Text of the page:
By Philip Lee
It is now a week since I returned from my holiday of the year, and a delightful one it has been. I am daily suffering at the thought of Camp Harmony standing vacant on her breezy point, the rippling pool in front whispering its music day after day with no appreciative listener. - Dean Sage
On a scorching July afternoon, we nursed an overheating Jeep over 40 kilometres of washed out logging roads toward the river. We stopped to cool the engine at place where the trees had been cleared from the edge of the road, opening a view of the valley below.
The river's deep cut slashed through ancient rock formations and stands of spruce, birch and poplar, marking a line southeast toward the Restigouche valley. The soft hills of the fading Appalachian Mountains rolled out to the horizon.
As we descended the last steep grade to the river, we entered a clear cut. For the first time since I began coming to this place, the loggers had come over the hill and were cutting down into the valley, invading what we had naively believed to be an untouchable stretch of wilderness. Over the next three days, the sounds of distant chain saws drifted down the river. The river had always presented at least an illusion that we were travelling through a secret wilderness paradise. On this trip we realized that this world was now under siege.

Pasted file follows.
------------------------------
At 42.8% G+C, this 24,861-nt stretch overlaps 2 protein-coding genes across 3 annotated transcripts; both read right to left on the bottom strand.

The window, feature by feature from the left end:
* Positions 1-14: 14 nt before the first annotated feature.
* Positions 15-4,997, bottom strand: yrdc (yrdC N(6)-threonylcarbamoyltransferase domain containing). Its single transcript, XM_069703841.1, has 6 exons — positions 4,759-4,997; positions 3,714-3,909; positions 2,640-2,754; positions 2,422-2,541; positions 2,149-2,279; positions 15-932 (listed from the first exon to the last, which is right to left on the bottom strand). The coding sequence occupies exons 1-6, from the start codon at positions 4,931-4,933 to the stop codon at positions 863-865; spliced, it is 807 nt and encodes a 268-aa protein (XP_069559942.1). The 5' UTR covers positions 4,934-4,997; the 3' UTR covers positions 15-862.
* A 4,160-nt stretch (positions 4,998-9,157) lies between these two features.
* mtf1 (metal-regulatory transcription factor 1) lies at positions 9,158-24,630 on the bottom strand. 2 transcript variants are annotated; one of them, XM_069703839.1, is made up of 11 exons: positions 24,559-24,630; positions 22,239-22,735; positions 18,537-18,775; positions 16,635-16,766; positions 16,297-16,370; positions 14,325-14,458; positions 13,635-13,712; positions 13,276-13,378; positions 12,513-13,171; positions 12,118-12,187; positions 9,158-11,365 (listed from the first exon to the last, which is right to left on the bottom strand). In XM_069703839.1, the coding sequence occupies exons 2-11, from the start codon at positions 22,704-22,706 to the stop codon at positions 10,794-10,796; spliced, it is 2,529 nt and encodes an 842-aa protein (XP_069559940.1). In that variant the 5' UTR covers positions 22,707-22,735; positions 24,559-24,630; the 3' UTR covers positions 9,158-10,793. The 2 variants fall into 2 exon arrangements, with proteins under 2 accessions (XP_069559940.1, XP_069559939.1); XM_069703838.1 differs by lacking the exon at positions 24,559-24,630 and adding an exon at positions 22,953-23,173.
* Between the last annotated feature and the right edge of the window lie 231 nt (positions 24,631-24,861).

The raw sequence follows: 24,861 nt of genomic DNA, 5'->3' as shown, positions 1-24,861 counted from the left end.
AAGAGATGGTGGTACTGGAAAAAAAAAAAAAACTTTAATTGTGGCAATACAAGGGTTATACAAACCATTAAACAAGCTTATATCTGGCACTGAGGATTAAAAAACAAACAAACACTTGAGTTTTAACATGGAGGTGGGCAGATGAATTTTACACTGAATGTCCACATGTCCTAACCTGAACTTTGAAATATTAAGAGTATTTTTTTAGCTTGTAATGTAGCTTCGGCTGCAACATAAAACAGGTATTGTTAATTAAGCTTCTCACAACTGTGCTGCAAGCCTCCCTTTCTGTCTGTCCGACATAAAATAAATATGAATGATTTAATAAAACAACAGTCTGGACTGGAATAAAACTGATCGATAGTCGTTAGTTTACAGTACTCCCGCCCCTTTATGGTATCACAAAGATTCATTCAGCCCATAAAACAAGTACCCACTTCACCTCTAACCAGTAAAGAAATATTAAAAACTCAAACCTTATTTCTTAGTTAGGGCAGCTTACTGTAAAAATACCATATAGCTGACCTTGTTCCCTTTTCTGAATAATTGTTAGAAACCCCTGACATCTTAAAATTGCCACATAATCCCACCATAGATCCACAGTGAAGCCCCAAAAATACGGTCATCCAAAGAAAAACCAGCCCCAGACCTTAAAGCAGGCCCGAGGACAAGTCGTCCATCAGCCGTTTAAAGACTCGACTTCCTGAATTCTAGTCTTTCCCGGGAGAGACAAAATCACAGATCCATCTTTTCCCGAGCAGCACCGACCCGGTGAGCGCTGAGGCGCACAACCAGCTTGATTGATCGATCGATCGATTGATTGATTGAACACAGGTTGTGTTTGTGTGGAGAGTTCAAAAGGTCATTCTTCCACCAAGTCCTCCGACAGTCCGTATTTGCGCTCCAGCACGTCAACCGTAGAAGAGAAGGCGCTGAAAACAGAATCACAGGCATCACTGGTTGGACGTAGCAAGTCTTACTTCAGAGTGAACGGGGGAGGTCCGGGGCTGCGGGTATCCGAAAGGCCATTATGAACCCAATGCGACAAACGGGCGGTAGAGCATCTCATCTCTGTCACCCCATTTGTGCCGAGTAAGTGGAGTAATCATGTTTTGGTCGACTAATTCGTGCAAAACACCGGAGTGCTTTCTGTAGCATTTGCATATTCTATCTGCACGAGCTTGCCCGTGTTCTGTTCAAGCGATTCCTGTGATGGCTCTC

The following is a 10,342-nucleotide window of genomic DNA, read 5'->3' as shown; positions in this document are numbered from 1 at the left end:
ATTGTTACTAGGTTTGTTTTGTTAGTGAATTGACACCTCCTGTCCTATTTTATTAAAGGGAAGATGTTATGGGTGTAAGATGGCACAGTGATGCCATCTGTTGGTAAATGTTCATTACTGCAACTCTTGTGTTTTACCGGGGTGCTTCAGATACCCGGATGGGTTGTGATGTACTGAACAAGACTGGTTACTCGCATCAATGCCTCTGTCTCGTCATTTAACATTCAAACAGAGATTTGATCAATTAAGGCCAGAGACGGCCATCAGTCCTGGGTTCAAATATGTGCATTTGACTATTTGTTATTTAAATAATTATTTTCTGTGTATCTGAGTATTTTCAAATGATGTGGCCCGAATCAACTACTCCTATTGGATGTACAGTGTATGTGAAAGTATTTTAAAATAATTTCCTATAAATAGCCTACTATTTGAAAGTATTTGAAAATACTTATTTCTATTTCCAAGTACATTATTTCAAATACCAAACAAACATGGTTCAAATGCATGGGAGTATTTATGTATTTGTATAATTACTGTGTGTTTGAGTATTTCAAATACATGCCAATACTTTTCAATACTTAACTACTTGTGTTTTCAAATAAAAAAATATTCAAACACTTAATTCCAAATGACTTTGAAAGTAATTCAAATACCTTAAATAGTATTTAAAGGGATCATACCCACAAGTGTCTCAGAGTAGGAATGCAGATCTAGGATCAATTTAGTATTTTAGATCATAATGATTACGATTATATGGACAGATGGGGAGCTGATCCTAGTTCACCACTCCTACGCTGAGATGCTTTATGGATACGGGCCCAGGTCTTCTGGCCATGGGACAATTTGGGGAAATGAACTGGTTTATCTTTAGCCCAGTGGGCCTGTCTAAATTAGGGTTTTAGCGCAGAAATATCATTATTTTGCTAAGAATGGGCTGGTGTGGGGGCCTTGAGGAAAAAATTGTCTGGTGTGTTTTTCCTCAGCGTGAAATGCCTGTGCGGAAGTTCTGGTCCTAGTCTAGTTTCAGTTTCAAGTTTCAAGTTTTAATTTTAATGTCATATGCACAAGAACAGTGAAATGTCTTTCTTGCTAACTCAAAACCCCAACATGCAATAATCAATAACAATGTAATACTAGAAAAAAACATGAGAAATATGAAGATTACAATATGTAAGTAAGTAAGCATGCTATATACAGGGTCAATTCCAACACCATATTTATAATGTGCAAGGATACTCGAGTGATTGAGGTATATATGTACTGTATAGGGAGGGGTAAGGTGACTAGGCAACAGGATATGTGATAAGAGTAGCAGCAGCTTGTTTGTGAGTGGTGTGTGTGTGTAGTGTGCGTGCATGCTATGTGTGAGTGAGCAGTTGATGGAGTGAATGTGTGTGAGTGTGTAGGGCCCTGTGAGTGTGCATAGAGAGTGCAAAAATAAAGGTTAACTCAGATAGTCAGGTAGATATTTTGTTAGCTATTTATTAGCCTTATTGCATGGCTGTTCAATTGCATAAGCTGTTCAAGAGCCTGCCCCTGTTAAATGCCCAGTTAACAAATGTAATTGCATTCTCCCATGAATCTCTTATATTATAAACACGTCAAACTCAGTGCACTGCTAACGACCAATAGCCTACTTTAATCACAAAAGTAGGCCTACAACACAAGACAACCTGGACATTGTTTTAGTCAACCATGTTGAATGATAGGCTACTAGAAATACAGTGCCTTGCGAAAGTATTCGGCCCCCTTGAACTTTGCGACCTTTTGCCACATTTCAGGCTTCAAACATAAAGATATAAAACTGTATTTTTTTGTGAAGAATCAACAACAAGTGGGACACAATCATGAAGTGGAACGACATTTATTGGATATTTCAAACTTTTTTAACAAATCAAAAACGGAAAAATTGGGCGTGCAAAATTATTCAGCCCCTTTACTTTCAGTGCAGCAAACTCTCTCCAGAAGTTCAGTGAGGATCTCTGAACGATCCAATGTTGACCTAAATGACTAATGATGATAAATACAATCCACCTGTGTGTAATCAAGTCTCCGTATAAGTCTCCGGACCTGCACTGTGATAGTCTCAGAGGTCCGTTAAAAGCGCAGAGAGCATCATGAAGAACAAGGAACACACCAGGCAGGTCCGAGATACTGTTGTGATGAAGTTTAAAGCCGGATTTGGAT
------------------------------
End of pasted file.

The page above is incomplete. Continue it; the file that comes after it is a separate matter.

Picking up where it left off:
A swirling breeze dispersed grey rain clouds and the sun brushed the tree tops with yellow light. On the last day of our trip, we watched the day break in this way from the deep river valley, shaded by the towering spruce trees that grip impossibly steep, rocky banks. On the gravel beach beside the river, the main stage of this giant natural amphitheatre, the air was cool, thick with mist, still hours from feeling the heat of the morning sun.